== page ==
Experts in a specific target technology (say, EJB on JBoss) can dig deep into the details of how to efficiently implement, configure and operate a JBoss application server. They can spend a lot of time testing, digging and tuning. Once they found out what works best, they can put their knowledge into generator templates, efficiently spreading the knowledge across the team. For the latter task, they will collaborate with generator experts and language designer – our second example role.

The language designer works with domain experts to define abstractions, notations and constraints to accurately capture domain knowledge. The language designer also works with the architect and the platform experts in defining code generators or interpreters. For the role of the language designer, be aware that there needs to be some kind of predisposition in the people who do it: not everybody is good at “thinking meta”, some people are simply more skewed towards concrete work. Make sure you use “meta people” to do the “meta work”.

There’s also a flip side here: you have to make sure you actually do have people on your team who are good at language design, know about the domain and understand target platforms. Otherwise the MD* approach will not deliver on its promises.

Domain Users Programming?

We already alluded to the fact that domain users aren’t programmers, but are still able to formally and precisely describe domain knowledge. Can they actually do this alone?

In many domains, usually those that have a scientific or mathematical touch, they can. In other domains you might want to shoot for a somewhat lesser goal. Instead of expecting domain users and experts to independently specify domain knowledge, you might want to pair a developer and a domain expert. The developer can help the domain expert to be precise enough to “feed” the DSL. Because the notation is free of implementation clutter, the domain expert feels much more at home than when staring at 3GL source code.

Initially, you might even want to reduce your aspirations to the point where the developer does the DSL coding based on discussions with domain experts, but then showing them the resulting model and asking confirming or disproving questions about it. Putting knowledge into formal models helps you point out decisions that need to be made, or language extensions that might be necessary.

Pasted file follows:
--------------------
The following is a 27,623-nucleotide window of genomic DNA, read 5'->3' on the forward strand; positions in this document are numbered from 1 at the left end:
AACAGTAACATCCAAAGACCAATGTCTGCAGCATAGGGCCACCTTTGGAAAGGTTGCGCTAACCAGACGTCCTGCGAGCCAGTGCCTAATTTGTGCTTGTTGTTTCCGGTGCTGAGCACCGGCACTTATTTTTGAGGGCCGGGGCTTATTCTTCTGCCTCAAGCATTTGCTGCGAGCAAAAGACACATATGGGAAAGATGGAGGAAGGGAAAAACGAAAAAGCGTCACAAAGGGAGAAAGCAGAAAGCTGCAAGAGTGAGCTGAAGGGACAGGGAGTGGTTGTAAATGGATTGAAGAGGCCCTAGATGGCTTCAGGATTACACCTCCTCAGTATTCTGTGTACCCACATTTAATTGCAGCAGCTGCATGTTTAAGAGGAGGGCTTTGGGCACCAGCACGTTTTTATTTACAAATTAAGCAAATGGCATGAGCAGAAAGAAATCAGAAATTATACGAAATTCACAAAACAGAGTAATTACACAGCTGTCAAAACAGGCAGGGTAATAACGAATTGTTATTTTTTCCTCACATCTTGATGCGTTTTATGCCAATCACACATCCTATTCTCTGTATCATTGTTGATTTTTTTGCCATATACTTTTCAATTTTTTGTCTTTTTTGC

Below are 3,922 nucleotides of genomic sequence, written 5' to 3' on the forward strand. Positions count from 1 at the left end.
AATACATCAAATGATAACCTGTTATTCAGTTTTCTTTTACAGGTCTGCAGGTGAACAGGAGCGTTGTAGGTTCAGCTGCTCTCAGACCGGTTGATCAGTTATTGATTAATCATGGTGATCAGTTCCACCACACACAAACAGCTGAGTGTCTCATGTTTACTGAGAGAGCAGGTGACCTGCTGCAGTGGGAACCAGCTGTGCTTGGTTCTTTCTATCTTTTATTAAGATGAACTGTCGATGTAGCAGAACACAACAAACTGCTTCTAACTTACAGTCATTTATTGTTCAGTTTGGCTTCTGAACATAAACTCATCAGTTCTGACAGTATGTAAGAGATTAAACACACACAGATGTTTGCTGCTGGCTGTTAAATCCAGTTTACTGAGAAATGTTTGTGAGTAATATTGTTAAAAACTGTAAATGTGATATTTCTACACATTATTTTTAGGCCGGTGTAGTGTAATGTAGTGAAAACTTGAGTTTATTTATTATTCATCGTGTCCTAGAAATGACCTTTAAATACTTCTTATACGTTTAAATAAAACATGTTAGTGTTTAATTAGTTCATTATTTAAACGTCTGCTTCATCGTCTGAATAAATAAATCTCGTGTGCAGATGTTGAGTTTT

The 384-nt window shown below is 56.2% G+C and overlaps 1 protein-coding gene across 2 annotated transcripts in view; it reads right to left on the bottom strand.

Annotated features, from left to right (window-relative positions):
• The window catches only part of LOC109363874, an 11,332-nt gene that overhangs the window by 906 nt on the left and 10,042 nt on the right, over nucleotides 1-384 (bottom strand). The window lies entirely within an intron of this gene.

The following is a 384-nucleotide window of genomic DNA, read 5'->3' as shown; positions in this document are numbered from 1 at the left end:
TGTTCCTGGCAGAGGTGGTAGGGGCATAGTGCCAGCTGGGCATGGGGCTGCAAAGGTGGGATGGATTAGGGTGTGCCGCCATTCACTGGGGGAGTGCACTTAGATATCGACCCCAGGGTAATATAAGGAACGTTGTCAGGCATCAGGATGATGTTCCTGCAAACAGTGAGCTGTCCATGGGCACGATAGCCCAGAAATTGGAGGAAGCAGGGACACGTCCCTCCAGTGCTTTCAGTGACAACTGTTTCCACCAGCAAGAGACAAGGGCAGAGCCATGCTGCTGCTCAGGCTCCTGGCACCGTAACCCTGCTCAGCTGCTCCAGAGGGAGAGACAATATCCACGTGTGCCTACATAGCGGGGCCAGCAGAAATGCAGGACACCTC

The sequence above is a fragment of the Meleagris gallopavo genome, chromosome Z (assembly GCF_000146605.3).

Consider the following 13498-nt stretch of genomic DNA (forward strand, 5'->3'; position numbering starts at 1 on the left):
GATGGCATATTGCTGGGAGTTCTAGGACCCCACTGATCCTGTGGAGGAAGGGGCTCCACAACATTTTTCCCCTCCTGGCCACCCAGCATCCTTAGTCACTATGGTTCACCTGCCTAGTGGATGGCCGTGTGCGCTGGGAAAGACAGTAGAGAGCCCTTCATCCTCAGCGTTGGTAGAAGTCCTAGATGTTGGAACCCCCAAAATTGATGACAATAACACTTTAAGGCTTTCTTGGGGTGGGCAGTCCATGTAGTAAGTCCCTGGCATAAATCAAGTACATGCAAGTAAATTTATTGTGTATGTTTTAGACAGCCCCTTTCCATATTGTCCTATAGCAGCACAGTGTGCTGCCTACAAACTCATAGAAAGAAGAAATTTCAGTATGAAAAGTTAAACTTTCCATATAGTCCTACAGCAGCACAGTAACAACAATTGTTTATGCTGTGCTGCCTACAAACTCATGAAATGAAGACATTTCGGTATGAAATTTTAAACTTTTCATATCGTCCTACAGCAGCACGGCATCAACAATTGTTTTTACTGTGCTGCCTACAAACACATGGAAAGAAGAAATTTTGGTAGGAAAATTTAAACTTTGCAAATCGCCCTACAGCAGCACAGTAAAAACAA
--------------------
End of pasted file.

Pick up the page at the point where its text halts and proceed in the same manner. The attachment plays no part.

If you’re not able to teach a business domain DSL to the domain users, it might not necessarily be the domain users’ fault. Maybe your language isn’t really suitable to the domain. If you encounter this problem, take it as a warning sign and take a close look at your language.

Domain Users vs. Domain Experts (unrated)

When building business DSLs, people from the domain can play two different roles. They can participate in the domain analysis and the definition of the DSL itself. On the other hand, they can use the DSL to express specific domain knowledge.

It is useful to distinguish these two roles explicitly. The first role (language definition) must be filled by a domain expert. These are people who have typically been working in the domain for a long time, maybe in different roles, who have a deep understanding of the relevant concepts and they are able to express them precisely, and maybe formally.

The second group of people are the domain users. They are of course familiar with the domain, but they are typically not as experienced as the domain experts

This distinction is relevant because you typically work with the domain experts when defining the language, but you want the domain users to actually work with the language. If the experts are too far ahead of the users, the users might not be able to “follow” along, and you will not be able to roll out the language to the actual target audience.